A message from Dr. Unjali Malhotra, FNHA Office of the Chief Medical Officer
In my last article about the importance of regular screening, I emphasized that we need to continue getting our mammograms, Pap tests, and FIT tests – even if doing so is more challenging these days due to the COVID-19 pandemic. Another thing that might prove a bit challenging is understanding our screening results, now that some of them are coming directly to us (via mail, or, if you have it, via the free, secure service known as MyCareCompass, from LifeLabs).
While it's great that people can now directly receive certain test results, including from their mammogram and Paps, some confusion might arise without a physician on hand to explain terms like “breast density," “benign," or “colposcopy." The wait time can also cause concern.
It is normal to be nervous about your pending results. We all want to know what is going on with our bodies so we can ensure we get the best care and are able to act on anything that could be preventable.
You have the right to ask for any explanation you need
Please be aware that you have rights: you have the right to ask your healthcare provider to explain your results in way that you can clearly understand (i.e., without medical jargon), you have the right to get a copy of your results, and you have the right to ask questions about the process, e.g., when will they come in, etc. You also have the right to bring a support person to any of these conversations.
This new way of sending results directly to you is to make the process more streamlined, not to stress you out! If you need more clarity, always ask. It is always your right!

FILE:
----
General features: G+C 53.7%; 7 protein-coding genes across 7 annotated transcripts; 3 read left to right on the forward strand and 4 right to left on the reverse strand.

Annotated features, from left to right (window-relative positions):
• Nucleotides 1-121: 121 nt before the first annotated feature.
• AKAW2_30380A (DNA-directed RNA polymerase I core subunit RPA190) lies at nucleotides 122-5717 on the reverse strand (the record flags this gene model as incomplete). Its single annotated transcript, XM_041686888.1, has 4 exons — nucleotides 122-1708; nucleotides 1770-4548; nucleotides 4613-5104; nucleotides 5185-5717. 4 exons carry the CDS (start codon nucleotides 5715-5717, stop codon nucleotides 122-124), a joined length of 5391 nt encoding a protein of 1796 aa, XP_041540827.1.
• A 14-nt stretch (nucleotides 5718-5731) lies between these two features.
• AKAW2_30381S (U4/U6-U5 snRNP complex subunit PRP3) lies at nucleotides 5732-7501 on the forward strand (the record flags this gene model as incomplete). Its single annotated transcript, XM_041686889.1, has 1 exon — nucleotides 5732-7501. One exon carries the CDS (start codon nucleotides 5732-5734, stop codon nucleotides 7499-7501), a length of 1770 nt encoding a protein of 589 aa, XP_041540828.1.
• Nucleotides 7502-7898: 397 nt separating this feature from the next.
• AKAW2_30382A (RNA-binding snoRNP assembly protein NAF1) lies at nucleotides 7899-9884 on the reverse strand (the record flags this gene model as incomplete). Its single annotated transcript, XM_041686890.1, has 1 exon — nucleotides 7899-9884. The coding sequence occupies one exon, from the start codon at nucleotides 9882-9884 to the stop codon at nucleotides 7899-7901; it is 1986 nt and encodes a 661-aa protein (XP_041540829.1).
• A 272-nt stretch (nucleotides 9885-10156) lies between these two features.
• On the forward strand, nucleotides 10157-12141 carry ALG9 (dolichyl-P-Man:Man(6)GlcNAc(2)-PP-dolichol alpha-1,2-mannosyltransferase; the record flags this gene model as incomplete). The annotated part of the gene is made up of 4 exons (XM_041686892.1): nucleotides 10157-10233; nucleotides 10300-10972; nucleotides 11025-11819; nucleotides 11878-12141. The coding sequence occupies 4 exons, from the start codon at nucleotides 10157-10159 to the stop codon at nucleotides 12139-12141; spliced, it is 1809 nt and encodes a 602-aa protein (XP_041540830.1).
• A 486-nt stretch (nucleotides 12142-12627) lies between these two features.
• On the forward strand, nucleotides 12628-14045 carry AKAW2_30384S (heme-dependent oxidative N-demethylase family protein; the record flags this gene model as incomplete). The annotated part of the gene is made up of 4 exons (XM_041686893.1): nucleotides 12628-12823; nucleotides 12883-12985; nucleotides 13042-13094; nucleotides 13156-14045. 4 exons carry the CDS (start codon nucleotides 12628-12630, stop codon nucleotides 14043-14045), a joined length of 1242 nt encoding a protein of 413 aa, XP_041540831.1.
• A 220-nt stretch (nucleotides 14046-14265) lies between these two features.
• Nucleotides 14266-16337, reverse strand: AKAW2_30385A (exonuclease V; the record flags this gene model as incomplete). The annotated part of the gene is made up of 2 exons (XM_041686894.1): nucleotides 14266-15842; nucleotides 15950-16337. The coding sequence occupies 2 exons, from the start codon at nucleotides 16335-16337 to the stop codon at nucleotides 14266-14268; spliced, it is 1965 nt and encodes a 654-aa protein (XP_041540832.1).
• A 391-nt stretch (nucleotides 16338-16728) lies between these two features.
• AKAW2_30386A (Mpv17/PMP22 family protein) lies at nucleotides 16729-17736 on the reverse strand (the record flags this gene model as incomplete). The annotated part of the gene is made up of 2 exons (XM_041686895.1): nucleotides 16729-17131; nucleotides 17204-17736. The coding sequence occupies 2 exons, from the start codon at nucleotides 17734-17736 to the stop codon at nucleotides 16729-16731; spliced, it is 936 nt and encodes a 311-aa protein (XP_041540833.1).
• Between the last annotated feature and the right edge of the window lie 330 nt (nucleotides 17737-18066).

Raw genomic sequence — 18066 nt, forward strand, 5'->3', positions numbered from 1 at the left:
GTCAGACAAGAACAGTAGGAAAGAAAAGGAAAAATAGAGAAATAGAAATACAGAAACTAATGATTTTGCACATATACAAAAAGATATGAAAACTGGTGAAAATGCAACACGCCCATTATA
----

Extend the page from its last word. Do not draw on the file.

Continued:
Some facts about Pap test results
It may surprise you that a pap result can take up to 12 weeks to come in from the lab. This doesn't mean something is wrong! It just means that we have a large centralized system to keep things in one place, and that handling and organizing so many tests takes time. Don't be concerned if there is a delay; Pap changes don't happen quickly, so you will not be needing care within that 12 weeks.
Your results will likely simply say “normal" or “abnormal." If “abnormal," follow-up will be needed, but this does not mean you have cancer. It means you need to have an examination that may be a repeat pap smear or a visit to the colposcopy clinic. A colposcopy is a procedure to closely examine your cervix, vagina, and vulva for signs of disease. They may need to do a treatment to prevent cancer, but that will be explained to you beforehand. It is your right to have an advocate and/or to have a phone visit beforehand to have everything explained to you. For more information, visit the BC Cancer Society's page here.
Some facts about mammogram results
A mammogram is an X-ray imaging test that examines breast health. You will see the term “breast density" on your results. This relates to the amount of dense tissue vs. fatty tissue in your breasts. Breast density is related to breast cancer risk, but this is a small increase overall. It can also make it hard to read scans and you may need follow up or more frequent imaging as a result.
You will see something called the BI-RADs classification, which goes from 1 to 6. Higher numbers indicate a greater risk of breast cancer, however, these results are for screening purposes. They tell you if you need follow-up, not necessarily if you have cancer.
One of the best things we can do for our overall health is to take part in regular screening. This schedule may act as a guide to help determine timing: https://www.fnha.ca/WellnessSite/WellnessDocuments/FNHA-Average-Risk-Screening-Chart.pdf.